Bonus: Getting a start on decluttering will help make the moving process even easier.

Stage your home

Did you know that staging your home could help it fly off the market even faster and help your home sell for more money?

According to a 2017 study from the National Association of Realtors, a whopping 77% of buyers’ agents said staging a home made it easier for a buyer to visualize the property as a future home.

Staged homes, most of the time, sell for 6% to 25% more than homes that have not been professionally staged, according to Home Staging Resource, a staging and redesign training company.

Professional stagers make sure your home feels inviting, but not too personalized, and they’ll often rent furniture and home decor that appeals to a broad base of buyers.

An upgraded starter home.
Source: (Sophia Baboolal/ Unsplash)

Step 3: Buy your new home

Here comes the fun part! It’s time to find your dream home and start writing the next chapter of your story. Here are some steps to take to help:

Tour homes

Give your real estate agent your wish list and start narrowing down neighborhoods that interest you. Be patient; according to Realtor.com, the average homebuyer will look at 10 different homes over the course of 10 weeks.

Remember, clever staging can affect home prices. While a professionally staged home can inspire you, you should imagine the home without the fancy furniture and decor and make sure any offer you make reflects its true worth.

On the flip side, if there are cosmetic issues you don’t like — say a paint color you wouldn’t have chosen — remember that those are easy fixes. Ask yourself whether the home will fit your lifestyle, has enough space and if it’s in a location you like.

Put in offers

When you’re putting in offers, and doing so in a competitive market, you don’t want to go too low. In fact, low balling an offer might even offend the seller. Generally, 90% of the asking price would be considered a low offer.

You may have some flexibility to go with a low offer if the house has been on the market for a few months. You’ll want to rely on your agent’s expertise as they can run the numbers on what similar homes have been selling for nearby.

Got your heart set on a home? It might be worth writing a buyer’s letter, complimenting what you love about the home. Keep it short and sweet. Along with strong financing, the letter could help you stand out if the seller is reviewing multiple offers.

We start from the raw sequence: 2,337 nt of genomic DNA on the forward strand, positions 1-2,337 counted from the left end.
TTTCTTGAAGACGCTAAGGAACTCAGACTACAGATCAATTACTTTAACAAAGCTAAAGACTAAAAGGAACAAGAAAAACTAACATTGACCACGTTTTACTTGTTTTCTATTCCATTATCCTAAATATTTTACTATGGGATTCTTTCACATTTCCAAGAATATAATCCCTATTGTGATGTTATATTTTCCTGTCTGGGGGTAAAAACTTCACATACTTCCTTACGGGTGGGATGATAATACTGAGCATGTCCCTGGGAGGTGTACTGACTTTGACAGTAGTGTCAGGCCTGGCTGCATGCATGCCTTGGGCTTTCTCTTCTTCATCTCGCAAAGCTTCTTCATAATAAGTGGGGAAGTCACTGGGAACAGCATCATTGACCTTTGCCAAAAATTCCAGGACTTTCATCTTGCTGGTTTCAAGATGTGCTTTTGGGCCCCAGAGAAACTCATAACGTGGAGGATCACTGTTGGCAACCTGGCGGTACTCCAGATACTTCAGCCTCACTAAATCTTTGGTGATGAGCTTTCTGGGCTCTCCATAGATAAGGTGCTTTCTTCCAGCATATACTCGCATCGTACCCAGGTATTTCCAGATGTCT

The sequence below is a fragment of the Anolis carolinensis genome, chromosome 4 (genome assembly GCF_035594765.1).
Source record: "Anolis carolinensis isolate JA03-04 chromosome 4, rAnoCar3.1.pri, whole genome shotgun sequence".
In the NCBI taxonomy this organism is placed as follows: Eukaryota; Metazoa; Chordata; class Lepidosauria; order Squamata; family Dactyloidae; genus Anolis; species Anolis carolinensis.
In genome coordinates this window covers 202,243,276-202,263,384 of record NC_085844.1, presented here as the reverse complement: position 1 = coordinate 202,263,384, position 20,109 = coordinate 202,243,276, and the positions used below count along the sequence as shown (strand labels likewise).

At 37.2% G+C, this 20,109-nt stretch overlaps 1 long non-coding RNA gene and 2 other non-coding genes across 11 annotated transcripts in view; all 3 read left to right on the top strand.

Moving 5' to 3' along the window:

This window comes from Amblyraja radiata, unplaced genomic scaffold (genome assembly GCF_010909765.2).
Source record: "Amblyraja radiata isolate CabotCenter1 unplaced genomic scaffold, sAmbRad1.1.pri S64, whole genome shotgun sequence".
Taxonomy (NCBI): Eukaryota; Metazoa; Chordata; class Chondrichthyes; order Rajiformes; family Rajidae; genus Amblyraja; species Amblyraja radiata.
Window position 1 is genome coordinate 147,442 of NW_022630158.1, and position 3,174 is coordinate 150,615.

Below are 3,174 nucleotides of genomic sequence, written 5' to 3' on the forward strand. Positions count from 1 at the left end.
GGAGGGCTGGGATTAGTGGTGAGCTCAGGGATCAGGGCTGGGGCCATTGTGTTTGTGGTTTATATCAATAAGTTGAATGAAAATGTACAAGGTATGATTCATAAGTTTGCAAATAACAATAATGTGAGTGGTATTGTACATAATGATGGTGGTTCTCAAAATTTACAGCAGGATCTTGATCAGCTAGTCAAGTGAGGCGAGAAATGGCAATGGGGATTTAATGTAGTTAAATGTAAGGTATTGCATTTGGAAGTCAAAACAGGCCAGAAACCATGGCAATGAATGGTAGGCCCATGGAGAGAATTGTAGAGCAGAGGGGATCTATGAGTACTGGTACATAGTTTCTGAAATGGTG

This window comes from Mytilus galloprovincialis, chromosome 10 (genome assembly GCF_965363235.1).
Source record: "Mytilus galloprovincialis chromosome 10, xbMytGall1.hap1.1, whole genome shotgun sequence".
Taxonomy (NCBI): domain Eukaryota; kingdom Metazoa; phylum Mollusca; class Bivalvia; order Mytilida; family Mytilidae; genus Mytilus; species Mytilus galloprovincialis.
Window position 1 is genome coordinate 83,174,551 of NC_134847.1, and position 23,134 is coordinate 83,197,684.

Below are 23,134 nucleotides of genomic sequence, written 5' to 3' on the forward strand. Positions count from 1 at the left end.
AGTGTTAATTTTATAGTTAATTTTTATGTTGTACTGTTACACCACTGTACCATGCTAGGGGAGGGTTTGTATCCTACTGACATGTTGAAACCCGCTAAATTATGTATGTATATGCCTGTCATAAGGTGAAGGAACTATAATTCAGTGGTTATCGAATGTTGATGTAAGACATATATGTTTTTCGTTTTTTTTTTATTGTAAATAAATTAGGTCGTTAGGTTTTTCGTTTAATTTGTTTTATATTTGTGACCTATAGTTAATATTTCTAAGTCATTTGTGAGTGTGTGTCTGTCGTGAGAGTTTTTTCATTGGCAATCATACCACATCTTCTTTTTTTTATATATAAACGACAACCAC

Go through inspection

A solid home inspection offers insurance against any expensive surprises that could come up. If there are some serious flaws, and you have an inspection contingency, you may be able to walk away from the deal without facing any penalties.

Most often, though, the inspection allows you to ask the seller to make certain repairs and fixes before you move in.

Home inspectors can look at cracks in the wall and determine whether its a cosmetic issue or indicative of a structural problem. They’ll also be able to determine important factors like the condition of the roof, whether there are any electrical concerns that could be fire hazards and whether the home’s heating, ventilation and cooling system (or HVAC) is functioning properly.

Home inspectors have hundreds of items on their checklist. Accompany the home inspector and be prepared to ask questions or point out anything that looks “off” to you.

Get to the closing table

Congrats! You’ve made it to the closing table. During this process, you’ll want to get your contingencies squared away.

Contingencies are clauses in real estate contracts where conditions need to be met, like financing or a home appraisal, before the sale can be completed.

Other common steps when you’re closing include clearing the title, setting up an escrow account to cover property taxes and homeowner’s insurance and doing a final walk-through and signing lots of paperwork.

Source: (jm3/ Flickr via Creative Commons Legal Code) (re-sized)

Make your move

Moving day! Make your move seamless by hiring licensed professional movers. While it’s sometimes hard to know the exact date of your move, it’s a good idea to book movers as far in advance as possible, especially during the spring and summer months when they tend to be their busiest.

When it comes to packing, instead of buying boxes, take a green approach and collect boxes from local bookstores (they tend to have sturdy ones) and your local liquor stores (they have compartmentalized boxes).

Also, you can get creative with your packing and load up your suitcases, coolers and hampers, too. Use towels in place of bubble wrap where appropriate.

And don’t forget to change your address with the USPS. When you put in your request, they’ll usually mail you a packet of coupons to moving-related businesses.

Header Image Source: (Rustic Vegan/ Unsplash)